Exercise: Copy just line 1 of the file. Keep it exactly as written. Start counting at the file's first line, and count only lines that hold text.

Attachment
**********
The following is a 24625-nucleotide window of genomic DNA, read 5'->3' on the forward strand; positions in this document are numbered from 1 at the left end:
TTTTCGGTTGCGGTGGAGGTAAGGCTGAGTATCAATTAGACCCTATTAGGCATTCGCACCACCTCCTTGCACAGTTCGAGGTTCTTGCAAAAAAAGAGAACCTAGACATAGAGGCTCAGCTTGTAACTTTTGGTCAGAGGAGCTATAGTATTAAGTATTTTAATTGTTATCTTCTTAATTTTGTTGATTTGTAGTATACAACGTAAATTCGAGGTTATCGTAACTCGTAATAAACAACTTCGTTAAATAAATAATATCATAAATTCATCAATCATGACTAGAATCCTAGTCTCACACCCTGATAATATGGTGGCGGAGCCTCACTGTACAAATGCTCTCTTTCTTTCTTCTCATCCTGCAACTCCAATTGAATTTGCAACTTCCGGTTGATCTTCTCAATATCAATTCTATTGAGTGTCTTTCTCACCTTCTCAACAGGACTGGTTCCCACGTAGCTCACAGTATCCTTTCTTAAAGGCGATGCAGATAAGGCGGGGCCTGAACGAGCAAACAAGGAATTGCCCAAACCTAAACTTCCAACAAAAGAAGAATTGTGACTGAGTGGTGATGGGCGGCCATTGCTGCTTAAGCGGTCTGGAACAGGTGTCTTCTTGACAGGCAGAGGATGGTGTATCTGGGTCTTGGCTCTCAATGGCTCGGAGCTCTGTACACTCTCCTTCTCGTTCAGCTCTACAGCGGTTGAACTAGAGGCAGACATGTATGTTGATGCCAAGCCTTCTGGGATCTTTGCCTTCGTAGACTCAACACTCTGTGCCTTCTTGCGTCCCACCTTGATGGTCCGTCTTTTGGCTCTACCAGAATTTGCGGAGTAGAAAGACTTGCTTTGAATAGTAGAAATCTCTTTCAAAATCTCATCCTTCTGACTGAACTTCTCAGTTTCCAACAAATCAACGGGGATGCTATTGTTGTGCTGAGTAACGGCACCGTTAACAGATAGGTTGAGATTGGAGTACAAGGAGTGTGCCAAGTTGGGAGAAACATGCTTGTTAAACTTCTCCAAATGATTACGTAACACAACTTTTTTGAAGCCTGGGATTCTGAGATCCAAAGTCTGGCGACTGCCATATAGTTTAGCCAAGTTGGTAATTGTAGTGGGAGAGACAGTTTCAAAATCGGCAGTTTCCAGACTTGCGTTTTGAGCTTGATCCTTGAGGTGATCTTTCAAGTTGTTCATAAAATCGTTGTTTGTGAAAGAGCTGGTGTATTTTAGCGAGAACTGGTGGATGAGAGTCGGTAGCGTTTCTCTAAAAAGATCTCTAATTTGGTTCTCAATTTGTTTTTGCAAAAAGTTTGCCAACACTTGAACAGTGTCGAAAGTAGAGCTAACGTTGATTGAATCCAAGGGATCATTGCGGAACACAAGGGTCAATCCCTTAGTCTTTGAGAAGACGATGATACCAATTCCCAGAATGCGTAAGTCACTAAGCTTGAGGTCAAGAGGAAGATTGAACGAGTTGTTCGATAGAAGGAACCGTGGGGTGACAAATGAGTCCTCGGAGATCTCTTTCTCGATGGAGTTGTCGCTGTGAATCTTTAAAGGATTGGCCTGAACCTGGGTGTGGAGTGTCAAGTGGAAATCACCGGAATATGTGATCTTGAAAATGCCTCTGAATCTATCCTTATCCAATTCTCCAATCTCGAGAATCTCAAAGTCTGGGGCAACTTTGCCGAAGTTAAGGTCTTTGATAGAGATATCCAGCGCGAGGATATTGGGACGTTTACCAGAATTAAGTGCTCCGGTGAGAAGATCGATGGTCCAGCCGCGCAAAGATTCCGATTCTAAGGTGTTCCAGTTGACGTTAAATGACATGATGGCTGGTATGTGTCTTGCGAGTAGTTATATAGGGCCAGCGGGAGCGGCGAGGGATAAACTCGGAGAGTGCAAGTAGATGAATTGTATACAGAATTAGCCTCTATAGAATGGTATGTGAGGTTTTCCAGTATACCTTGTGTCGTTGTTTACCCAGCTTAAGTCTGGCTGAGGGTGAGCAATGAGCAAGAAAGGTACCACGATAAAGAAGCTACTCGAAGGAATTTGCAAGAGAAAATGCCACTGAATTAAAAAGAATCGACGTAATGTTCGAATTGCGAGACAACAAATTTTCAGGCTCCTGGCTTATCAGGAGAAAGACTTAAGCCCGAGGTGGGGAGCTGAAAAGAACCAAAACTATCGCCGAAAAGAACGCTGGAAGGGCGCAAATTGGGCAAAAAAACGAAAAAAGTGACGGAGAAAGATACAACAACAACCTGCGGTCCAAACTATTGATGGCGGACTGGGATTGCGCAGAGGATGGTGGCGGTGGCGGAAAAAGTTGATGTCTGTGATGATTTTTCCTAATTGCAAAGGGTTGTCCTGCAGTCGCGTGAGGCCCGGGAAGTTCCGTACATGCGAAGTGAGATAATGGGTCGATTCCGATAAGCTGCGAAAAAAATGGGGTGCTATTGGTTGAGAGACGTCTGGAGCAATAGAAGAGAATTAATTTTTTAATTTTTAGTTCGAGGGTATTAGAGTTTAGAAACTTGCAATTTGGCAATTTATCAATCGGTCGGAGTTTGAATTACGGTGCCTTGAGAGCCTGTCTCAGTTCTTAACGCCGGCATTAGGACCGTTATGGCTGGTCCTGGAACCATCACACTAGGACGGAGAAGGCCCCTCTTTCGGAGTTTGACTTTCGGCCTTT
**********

The following is a 24625-nucleotide window of genomic DNA, read 5'->3' on the forward strand; positions in this document are numbered from 1 at the left end: